MICHELE NORRIS, host:
Luis Posada Carriles is in US custody today, but authorities aren't saying where. Posada, a Cuban exile, is accused of plotting a number of attacks, including an airline bombing in 1976 that killed 73 people. He's been hiding in the US for two months and was arrested at a friend's house yesterday in Miami. Cuban President Fidel Castro has criticized the Bush administration for harboring a terrorist. But in the Miami Cuban community, Posada is still very much a hero. NPR's Laura Sullivan reports.
LAURA SULLIVAN reporting:
Here in Little Havana, the heart of the Cuban exile community, almost everyone is talking about Luis Posada Carriles. It's on the radio, at the lunch table and at sidewalk cafes that serve bitter shot-size cups of Cuban coffee. Most people here say Fidel Castro is a terrorist and Posada a freedom fighter.
Mr. FRANCISCO PORTINA(ph) (Cuban Exile): And you see what Castro did for this country and what Posada Carriles did for this country. You compare. You make a comparison, you know.
SULLIVAN: Like many of the Cuban exiles here, Francisco Portina fled his homeland decades ago when Castro came to power.
Mr. PORTINA: He's a hero for us because he fight for Cuba. And Castro is against the Cubans, and Posada Carriles is for the Cubans.
SULLIVAN: But for the Bush administration, the situation isn't so clear. President Bush has said the United States will not harbor terrorists. That's exactly what Castro is accusing the US of doing.
Mr. MICHAEL COPPOLA (Cuban Exile): It is a pickle. It's a hot pickle. It's a hot potato.
SULLIVAN: Michael Coppola is also a Cuban exile and also a staunch supporter of Posada. Posada petitioned for political asylum in the United States after sneaking back into the country in March. Authorities say they were unable to locate him until his arrest yesterday. Both Cuba and its ally, Venezuela, are demanding Posada be extradited.
Mr. COPPOLA: Whatever we do is going to be wrong. If we don't return him to the other people, says, `Well, they have a double standard in fighting terrorism.' If we return him, we're doing something wrong because actually he wasn't--legally he was never found guilty, and he is going to be executed.
SULLIVAN: For Posada, the US is a familiar home. He spent almost a decade acting as a clandestine agent for the CIA during the Cold War. Several newly declassified documents from the CIA and FBI appear to bolster the charge that Posada was closely involved in the 1976 airline downing. But few Cuban exiles believe that is true. For some, like Julio Fernandez, what's more important is not caving in to Castro.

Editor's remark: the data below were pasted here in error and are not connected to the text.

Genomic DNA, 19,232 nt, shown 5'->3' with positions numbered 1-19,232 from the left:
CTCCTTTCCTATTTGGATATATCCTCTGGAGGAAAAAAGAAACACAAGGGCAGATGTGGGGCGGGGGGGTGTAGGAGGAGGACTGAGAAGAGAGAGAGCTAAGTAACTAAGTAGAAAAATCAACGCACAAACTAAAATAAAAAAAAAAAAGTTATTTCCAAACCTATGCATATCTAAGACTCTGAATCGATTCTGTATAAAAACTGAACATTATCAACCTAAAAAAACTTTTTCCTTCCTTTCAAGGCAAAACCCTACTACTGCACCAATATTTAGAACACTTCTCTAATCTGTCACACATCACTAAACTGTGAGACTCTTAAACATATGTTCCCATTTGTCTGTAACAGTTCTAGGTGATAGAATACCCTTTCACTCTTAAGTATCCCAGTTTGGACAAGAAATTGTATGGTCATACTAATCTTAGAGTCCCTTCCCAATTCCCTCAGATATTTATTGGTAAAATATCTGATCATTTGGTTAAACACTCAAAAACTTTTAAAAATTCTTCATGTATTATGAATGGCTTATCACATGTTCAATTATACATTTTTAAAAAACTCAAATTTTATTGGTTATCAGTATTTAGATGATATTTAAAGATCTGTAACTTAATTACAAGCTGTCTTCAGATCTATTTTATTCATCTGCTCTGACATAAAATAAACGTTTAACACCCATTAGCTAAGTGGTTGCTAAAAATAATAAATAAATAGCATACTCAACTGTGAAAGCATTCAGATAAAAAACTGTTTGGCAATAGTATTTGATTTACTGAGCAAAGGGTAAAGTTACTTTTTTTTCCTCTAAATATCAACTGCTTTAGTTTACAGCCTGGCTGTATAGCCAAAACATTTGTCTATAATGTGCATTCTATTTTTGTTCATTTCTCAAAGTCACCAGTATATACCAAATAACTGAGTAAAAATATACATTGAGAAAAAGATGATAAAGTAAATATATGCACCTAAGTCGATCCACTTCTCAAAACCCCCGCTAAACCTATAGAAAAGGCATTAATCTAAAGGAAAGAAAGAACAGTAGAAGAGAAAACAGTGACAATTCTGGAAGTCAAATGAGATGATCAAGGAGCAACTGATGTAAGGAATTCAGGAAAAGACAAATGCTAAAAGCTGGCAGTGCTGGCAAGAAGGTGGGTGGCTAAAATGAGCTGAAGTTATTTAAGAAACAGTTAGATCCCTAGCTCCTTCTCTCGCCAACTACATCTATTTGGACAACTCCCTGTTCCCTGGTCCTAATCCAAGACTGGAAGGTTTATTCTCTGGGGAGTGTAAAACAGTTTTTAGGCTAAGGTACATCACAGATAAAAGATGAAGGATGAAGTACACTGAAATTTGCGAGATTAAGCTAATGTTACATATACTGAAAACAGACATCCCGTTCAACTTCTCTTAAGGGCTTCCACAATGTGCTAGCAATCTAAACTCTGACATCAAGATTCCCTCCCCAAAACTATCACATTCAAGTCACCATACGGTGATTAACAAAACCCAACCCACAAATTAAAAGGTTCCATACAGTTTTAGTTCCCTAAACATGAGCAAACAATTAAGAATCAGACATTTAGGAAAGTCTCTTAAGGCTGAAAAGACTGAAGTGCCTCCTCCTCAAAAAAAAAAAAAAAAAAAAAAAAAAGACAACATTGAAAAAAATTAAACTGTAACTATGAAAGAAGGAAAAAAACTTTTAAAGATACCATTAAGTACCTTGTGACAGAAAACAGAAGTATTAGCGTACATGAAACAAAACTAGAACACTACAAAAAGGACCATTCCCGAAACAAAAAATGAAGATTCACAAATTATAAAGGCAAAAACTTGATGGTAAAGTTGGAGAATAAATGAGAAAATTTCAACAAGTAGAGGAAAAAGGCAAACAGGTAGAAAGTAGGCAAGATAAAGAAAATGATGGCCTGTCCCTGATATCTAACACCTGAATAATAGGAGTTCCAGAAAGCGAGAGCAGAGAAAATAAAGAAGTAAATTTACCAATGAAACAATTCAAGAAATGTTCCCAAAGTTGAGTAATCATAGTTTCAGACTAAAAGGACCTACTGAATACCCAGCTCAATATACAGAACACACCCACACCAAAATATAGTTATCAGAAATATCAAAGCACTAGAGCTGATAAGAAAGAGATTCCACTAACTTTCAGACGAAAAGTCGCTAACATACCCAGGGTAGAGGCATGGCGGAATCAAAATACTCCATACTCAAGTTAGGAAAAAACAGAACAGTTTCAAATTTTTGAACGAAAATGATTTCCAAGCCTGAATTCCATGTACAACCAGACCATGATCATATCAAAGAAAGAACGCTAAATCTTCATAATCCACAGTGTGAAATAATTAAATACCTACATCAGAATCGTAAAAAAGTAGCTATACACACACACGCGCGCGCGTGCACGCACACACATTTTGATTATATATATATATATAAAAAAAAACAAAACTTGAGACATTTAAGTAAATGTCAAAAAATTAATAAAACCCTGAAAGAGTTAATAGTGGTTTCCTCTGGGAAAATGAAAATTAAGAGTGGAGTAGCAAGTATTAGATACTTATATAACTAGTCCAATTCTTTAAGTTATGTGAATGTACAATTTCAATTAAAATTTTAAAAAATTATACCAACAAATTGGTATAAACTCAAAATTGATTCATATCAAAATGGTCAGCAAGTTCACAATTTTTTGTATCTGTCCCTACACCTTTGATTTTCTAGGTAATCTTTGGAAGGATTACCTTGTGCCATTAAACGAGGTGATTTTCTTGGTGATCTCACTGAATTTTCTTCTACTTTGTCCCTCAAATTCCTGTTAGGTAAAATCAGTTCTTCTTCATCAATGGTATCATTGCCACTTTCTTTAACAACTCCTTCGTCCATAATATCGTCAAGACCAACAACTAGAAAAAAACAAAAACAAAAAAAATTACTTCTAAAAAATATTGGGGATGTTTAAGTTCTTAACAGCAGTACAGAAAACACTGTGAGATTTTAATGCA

Mr. JULIO FERNANDEZ (Cuban Exile): There are going to be a lot of people that think he's a great guy. Probably there are a few that are going to think, `Well, was he really involved in what the accusations have been?' Well, I certainly hope that they are not going to deport him. That would be ridiculous.
SULLIVAN: US officials have only a few choices: Turn him over, hold him here or send him to be prosecuted perhaps in another country. Officials acknowledge there are few countries willing to take him. Homeland Security spokesman Russ Knocke said the department is reviewing the situation and assessing Posada's immigration status.
Posada's benefactor and longtime supporter Miami developer Santiago Alvarez said he spoke with Posada last night and said he sounded like he was in good spirits. Posada told him he was being held in a Louisiana jail.
Mr. SANTIAGO ALVAREZ (Posada Benefactor): He's a symbol of worldly tenacity, I think he want people see. Forty-some years fighting Castro, he never stopped.
SULLIVAN: Posada's attorneys say they are in the process of refiling paperwork to request political asylum. Immigration officials, meanwhile, have until tomorrow at 2 to determine his immigration status, the first step in a long process that will eventually decide what will become of Luis Posada. Laura Sullivan, NPR News, Miami.
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